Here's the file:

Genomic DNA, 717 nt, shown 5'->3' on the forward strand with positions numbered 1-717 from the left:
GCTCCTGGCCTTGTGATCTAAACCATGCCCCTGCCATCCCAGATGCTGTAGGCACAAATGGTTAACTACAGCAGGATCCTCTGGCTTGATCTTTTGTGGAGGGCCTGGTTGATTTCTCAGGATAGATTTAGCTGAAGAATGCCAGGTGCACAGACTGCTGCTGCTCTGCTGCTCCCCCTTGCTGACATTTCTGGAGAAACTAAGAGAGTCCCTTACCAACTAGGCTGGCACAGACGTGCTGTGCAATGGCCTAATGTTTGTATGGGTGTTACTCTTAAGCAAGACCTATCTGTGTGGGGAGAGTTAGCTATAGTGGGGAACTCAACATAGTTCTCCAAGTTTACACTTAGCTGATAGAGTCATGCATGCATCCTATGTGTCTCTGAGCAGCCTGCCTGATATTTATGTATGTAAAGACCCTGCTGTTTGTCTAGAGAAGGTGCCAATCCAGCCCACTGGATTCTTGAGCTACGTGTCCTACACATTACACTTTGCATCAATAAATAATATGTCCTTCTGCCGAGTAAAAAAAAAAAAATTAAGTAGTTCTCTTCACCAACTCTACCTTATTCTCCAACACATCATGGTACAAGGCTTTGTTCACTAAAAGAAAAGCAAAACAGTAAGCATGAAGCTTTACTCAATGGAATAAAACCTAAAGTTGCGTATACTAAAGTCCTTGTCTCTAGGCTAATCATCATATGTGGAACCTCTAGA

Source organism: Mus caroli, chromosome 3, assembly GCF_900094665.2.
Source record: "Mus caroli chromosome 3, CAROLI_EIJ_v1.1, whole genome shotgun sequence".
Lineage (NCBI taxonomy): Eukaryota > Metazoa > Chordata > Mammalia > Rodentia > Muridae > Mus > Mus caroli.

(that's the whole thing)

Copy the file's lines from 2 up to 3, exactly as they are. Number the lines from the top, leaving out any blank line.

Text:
GCTCCTGGCCTTGTGATCTAAACCATGCCCCTGCCATCCCAGATGCTGTAGGCACAAATGGTTAACTACAGCAGGATCCTCTGGCTTGATCTTTTGTGGAGGGCCTGGTTGATTTCTCAGGATAGATTTAGCTGAAGAATGCCAGGTGCACAGACTGCTGCTGCTCTGCTGCTCCCCCTTGCTGACATTTCTGGAGAAACTAAGAGAGTCCCTTACCAACTAGGCTGGCACAGACGTGCTGTGCAATGGCCTAATGTTTGTATGGGTGTTACTCTTAAGCAAGACCTATCTGTGTGGGGAGAGTTAGCTATAGTGGGGAACTCAACATAGTTCTCCAAGTTTACACTTAGCTGATAGAGTCATGCATGCATCCTATGTGTCTCTGAGCAGCCTGCCTGATATTTATGTATGTAAAGACCCTGCTGTTTGTCTAGAGAAGGTGCCAATCCAGCCCACTGGATTCTTGAGCTACGTGTCCTACACATTACACTTTGCATCAATAAATAATATGTCCTTCTGCCGAGTAAAAAAAAAAAAATTAAGTAGTTCTCTTCACCAACTCTACCTTATTCTCCAACACATCATGGTACAAGGCTTTGTTCACTAAAAGAAAAGCAAAACAGTAAGCATGAAGCTTTACTCAATGGAATAAAACCTAAAGTTGCGTATACTAAAGTCCTTGTCTCTAGGCTAATCATCATATGTGGAACCTCTAGA

Source organism: Mus caroli, chromosome 3, assembly GCF_900094665.2.